The visit is aimed at forging a healthier relationship between the two neighbours, who have remained at loggerheads over oil resources.
Sudan’s Foreign Minister Ali Ahmed Karti disclosed the plan by Sudan president to travel down-south to the state news agency,SUNA over the weekend.
Last month, Sudan and South Sudan agreed to end hostilities, restart southern oil exports through the north and revive cross-border trade, after both came close to war in April.
The foreign minister gave no date but officials said the visit could be in early November.
The two countries have yet to sort out ownership of several disputed areas along the unmarked border but tensions have ebbed in the past few months.
The state news agency quoted Karti as saying that Bashir’s visit would be a “new start in relations between Sudan and South Sudan.”
Bashir was last in Juba at South Sudan’s independence ceremony on 9 July 2011. Both leaders had planned to hold a summit in Juba in April but Sudan cancelled it after fighting broke out at the border and South Sudan briefly seized an oil field key to Sudan’s economy.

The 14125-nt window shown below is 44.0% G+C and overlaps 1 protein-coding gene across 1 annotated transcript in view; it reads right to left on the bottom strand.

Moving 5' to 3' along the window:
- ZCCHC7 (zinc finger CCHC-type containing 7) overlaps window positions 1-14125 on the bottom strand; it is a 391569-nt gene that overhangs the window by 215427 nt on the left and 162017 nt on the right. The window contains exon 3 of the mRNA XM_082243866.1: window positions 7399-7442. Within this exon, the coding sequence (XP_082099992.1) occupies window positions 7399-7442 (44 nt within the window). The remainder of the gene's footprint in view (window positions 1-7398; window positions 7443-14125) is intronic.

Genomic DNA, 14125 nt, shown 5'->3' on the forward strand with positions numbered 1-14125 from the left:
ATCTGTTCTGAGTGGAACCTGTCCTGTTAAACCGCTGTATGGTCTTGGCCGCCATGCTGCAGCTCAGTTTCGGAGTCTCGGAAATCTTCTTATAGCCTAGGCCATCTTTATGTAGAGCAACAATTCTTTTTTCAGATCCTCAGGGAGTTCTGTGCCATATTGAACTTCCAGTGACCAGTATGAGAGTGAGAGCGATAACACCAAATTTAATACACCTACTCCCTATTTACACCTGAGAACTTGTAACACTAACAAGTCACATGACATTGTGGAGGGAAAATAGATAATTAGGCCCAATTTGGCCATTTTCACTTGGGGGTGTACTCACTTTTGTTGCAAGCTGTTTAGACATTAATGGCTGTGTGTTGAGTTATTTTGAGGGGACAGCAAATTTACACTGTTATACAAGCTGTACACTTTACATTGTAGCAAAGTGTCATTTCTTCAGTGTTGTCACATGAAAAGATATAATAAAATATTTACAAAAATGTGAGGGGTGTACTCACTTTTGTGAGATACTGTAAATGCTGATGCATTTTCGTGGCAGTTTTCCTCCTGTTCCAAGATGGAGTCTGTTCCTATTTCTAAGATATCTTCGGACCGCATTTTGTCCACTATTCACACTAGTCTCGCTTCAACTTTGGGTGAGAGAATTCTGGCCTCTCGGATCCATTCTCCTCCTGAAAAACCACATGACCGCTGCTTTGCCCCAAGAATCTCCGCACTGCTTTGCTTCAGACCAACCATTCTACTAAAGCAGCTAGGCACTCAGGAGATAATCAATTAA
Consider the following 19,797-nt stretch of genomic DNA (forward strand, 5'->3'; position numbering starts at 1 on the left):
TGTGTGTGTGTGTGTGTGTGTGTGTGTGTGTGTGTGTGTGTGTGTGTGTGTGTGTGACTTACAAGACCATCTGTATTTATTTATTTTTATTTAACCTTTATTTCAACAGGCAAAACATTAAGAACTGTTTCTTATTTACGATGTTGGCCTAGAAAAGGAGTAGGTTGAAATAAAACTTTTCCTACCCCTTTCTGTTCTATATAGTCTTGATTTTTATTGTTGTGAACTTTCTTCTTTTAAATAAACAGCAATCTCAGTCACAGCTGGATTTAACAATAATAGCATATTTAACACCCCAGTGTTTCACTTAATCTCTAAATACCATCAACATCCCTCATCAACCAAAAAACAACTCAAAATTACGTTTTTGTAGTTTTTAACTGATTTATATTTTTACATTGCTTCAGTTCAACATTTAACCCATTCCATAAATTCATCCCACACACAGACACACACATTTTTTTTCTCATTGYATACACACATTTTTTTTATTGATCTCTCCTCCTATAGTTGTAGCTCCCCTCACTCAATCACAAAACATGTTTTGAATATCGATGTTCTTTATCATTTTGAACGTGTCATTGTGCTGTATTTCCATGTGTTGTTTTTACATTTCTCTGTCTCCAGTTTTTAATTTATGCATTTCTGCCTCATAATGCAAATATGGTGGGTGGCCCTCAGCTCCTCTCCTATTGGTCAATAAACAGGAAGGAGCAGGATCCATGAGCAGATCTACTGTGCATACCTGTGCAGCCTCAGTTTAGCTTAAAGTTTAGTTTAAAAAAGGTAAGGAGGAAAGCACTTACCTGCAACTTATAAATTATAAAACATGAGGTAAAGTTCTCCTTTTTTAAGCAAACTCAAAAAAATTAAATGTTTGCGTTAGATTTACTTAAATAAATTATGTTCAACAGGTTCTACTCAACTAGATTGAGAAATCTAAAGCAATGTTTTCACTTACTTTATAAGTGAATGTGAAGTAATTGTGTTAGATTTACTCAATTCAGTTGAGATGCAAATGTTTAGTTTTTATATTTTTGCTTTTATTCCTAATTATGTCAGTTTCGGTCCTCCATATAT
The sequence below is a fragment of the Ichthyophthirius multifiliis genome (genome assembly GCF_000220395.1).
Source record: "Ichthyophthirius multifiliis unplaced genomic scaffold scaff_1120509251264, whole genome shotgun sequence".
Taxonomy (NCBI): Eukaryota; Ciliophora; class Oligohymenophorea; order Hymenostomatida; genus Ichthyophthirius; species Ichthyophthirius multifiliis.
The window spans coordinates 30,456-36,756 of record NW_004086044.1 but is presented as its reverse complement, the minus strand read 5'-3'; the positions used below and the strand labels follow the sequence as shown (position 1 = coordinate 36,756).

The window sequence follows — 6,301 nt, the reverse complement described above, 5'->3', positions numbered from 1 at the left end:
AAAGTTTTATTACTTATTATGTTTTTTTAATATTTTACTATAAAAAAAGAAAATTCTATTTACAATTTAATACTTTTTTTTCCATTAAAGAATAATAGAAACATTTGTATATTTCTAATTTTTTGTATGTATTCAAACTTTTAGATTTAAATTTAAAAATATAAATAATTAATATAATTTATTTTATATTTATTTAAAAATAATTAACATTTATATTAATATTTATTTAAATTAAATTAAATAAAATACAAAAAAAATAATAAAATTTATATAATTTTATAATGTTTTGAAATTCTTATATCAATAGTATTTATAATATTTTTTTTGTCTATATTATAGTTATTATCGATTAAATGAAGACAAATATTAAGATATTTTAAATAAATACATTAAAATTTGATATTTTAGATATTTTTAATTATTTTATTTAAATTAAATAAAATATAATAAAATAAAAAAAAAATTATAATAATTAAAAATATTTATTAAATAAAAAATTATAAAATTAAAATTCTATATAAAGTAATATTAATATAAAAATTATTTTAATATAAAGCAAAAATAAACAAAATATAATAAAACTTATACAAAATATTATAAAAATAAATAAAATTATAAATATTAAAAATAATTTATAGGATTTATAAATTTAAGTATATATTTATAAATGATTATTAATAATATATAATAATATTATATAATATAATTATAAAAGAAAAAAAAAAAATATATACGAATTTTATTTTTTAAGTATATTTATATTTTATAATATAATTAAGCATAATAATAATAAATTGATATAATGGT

The foreign minister said a joint political and security committee would meet in Juba at the beginning of November. Bashir and his southern counterpart Salva Kiir are expected to attend the meeting.
South Sudan became independent after a referendum agreed under a 2005 deal that ended decades of civil war between the mainly Muslim north and the south where most follow Christian and African beliefs.